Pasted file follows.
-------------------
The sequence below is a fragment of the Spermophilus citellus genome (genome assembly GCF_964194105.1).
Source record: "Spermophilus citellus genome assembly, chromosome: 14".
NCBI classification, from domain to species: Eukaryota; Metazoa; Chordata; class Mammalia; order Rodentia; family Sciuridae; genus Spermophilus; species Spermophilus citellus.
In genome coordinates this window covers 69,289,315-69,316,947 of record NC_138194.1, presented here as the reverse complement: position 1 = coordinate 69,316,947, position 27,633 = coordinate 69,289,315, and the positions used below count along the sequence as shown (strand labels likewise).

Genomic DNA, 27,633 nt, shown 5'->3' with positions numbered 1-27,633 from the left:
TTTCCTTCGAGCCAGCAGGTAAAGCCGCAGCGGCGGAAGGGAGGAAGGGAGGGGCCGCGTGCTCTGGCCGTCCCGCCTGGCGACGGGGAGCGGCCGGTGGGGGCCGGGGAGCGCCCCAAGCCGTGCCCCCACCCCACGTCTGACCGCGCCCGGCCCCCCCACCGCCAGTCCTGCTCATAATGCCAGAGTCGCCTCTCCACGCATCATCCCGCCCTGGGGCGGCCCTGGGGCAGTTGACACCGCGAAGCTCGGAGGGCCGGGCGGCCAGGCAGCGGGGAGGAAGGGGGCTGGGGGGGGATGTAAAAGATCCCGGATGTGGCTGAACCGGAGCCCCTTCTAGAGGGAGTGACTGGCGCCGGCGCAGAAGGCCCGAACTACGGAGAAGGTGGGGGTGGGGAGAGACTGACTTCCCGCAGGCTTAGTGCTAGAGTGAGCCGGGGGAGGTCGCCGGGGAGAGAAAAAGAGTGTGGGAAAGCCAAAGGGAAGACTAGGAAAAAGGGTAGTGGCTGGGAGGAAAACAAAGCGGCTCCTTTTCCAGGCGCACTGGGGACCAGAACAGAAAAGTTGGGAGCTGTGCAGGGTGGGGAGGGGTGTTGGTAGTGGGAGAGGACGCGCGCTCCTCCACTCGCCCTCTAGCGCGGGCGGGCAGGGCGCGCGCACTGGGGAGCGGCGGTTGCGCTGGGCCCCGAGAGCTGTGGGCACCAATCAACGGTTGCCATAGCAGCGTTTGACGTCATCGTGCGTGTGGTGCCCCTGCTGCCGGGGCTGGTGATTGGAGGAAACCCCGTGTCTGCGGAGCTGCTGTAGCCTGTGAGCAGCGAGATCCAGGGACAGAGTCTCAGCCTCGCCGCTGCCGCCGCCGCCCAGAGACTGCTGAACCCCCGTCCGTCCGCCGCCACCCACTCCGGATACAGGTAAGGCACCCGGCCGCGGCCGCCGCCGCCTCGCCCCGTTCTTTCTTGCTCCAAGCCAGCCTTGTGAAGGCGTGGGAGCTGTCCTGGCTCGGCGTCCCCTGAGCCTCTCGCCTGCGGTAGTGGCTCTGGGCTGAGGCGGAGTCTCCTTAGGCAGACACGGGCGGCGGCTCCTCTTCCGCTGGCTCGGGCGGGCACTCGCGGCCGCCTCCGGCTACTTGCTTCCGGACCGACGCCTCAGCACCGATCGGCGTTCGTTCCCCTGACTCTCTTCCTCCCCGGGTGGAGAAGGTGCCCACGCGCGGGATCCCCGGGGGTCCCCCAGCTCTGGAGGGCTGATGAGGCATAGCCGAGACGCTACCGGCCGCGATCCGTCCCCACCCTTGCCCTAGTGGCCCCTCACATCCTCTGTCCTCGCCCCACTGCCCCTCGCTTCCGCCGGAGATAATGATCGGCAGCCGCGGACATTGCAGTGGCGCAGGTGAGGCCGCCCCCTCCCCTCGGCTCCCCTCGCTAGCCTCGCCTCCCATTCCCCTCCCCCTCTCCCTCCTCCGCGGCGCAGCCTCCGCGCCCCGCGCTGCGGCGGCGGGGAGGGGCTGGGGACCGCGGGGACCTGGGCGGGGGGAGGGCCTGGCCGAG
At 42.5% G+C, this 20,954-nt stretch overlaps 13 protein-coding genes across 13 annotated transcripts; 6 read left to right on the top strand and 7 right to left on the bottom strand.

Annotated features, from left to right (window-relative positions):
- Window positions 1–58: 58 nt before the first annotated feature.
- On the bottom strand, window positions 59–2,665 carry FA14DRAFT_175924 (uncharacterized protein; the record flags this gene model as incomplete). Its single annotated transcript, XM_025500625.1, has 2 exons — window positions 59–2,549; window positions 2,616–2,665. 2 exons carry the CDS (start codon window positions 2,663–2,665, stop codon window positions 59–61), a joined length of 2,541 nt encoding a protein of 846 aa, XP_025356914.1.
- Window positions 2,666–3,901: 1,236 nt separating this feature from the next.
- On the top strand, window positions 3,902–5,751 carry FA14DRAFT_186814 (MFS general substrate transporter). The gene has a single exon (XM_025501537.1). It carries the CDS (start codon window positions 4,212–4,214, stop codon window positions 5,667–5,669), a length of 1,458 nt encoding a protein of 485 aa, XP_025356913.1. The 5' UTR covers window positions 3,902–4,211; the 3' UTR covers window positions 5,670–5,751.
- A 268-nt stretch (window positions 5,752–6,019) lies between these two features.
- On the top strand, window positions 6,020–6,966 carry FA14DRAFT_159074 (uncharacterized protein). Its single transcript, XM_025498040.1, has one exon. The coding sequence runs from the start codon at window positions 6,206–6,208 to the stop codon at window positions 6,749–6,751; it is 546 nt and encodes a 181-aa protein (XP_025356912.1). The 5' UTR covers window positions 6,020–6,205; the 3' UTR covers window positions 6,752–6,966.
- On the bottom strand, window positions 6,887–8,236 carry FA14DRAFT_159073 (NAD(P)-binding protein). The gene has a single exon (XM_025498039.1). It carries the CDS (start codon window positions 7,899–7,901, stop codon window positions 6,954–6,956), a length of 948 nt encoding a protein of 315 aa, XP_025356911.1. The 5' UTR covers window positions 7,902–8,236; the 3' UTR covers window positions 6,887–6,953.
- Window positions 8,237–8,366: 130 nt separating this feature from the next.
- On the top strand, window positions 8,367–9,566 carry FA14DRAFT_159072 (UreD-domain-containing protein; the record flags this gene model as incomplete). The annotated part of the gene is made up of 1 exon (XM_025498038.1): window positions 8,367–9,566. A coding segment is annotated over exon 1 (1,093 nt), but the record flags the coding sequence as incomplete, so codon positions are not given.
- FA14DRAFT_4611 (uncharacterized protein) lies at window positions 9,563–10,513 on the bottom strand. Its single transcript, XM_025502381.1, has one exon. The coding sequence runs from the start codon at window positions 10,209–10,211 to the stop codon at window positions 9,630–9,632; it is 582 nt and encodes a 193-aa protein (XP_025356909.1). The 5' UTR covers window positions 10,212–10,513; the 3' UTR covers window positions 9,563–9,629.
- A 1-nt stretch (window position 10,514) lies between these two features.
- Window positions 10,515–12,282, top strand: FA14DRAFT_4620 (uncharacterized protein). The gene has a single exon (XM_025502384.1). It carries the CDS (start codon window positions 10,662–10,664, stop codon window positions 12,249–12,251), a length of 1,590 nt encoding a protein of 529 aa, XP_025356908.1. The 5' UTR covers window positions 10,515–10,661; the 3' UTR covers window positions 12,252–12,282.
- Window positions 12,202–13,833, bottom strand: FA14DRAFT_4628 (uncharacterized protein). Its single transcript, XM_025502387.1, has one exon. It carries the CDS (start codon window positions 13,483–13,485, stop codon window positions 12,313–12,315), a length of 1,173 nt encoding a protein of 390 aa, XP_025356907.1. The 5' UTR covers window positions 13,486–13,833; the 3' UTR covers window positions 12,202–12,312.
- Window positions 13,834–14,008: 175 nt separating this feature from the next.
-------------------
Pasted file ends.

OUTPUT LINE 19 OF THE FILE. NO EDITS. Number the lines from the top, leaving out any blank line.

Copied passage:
- A 1-nt stretch (window position 10,514) lies between these two features.